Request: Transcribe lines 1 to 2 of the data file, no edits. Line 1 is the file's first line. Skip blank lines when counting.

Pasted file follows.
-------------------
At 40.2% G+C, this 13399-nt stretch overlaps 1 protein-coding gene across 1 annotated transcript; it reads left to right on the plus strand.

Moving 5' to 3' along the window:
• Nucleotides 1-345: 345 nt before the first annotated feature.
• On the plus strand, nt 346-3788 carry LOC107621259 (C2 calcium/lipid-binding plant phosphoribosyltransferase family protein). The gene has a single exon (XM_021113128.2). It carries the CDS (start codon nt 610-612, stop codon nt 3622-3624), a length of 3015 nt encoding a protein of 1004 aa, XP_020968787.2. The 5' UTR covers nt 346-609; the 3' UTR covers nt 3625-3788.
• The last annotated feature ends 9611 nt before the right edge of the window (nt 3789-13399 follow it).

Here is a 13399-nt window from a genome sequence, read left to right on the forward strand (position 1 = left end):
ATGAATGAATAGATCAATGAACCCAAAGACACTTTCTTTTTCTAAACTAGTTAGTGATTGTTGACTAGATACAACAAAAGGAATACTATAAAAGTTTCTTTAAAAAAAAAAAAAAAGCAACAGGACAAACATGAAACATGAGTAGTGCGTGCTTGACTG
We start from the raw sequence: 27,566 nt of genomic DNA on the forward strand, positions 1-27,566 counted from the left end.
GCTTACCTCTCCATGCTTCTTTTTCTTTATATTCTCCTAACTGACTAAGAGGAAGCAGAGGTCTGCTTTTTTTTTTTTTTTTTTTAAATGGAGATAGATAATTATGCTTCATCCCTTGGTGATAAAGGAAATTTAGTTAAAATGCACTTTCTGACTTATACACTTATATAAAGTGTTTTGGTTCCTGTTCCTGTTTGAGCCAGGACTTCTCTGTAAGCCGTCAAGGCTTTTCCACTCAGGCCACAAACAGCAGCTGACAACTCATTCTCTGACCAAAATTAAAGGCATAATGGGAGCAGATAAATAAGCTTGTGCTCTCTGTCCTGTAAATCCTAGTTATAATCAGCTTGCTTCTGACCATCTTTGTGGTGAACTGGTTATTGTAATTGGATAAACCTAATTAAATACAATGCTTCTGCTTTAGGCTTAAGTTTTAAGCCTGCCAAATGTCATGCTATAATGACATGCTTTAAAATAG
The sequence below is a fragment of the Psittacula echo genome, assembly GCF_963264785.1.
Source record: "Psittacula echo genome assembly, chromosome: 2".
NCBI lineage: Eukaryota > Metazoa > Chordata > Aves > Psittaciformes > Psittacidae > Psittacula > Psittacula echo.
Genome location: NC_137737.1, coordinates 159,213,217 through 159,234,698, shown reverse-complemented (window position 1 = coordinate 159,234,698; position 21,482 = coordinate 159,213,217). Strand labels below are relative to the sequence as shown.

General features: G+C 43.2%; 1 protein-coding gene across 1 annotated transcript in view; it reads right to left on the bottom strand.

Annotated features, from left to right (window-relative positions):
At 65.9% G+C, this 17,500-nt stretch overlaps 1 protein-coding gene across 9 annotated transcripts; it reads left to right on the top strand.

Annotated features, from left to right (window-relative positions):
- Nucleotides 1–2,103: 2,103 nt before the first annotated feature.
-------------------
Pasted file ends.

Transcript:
At 40.2% G+C, this 13399-nt stretch overlaps 1 protein-coding gene across 1 annotated transcript; it reads left to right on the plus strand.

Moving 5' to 3' along the window: